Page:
The Best By Talking Heads?
Yesterday, it was absolutely impossible to stop “Heaven” from playing over and over in that crazy jukebox I call a mind. And I have little control over what it decides to play as I don’t get to drop the quarters in. So, what the hell, I put Fear Of Music (actual LP) on and listened to it several times. That brings me to this:
“Heaven” by Talking Heads comes from one of the albums that I listen to perhaps more than any other by the band. Released in the summer of 1979, I bought my LP on the first day. I couldn’t even wait to get home to listen to it. I removed the plastic and played it on the turntable at Art’s Record Shop (God bless Jean!). Jean had always been an important part of my growing musical years. And she tolerated my eclectic selections in the shop, especially if I needed to hear it right away.
Talking Heads, as far as I’m concerned, do not have a bad album in their history. Every album was great first song to last. I’m not even sure I can call one a favorite over another. Still, if I have to pick one that I go to more than the rest, one that consistently plays back in my mind (whenever it feels like it), I’d have to mention Fear Of Music. And why not?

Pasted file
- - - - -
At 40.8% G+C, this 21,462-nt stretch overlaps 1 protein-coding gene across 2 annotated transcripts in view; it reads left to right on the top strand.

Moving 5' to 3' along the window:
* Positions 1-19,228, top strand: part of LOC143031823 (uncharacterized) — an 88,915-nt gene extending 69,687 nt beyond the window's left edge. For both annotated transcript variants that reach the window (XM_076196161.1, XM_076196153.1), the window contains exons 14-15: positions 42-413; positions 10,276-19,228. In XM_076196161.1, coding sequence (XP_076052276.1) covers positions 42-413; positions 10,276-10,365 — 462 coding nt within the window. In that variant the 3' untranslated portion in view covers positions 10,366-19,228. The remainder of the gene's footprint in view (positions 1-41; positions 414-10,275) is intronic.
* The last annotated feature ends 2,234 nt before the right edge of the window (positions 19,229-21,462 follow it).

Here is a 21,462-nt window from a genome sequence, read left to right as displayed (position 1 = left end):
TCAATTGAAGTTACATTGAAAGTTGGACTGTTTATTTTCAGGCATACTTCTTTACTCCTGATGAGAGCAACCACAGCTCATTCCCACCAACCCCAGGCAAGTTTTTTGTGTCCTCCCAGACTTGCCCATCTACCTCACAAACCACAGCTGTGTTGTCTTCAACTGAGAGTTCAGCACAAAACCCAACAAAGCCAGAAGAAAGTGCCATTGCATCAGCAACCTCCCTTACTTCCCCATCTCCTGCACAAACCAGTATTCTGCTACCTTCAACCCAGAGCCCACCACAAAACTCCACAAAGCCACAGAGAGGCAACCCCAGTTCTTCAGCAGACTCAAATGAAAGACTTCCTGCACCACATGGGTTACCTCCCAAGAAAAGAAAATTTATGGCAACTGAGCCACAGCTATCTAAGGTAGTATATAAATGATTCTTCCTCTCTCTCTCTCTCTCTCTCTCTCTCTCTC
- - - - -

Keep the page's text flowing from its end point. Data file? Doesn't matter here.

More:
It’s home to one of Heads’ oft-repeated lines, “this ain’t no party, this ain’t no disco, this ain’t no foolin’ around” from “Life During Wartime”. It’s also home to the album’s World Music style explored more deeply on Remain In Light (1980) as heard on “I Zimbra”, Fear Of Music’s great opening track. Then there’s the mentioned “Heaven” (“Heaven, Heaven is a place, where nothing, nothing ever happens”), there’s “Air” (“what is happening to my skin? Where is that protection that I needed. Aiirrrrr! Some people say not to worry about the air. Some people never had experience with aiiiirrrrr”), and of course, “Electric Guitar” (“this is a crime against the state, this is the verdict they reach, never listen to electric guitar”). And that very psychedelic “Drugs” tune!
Yes, I actually L-U-V every Talking Heads album, including the much underrated final stage, Naked (1988).
And you’re going to say?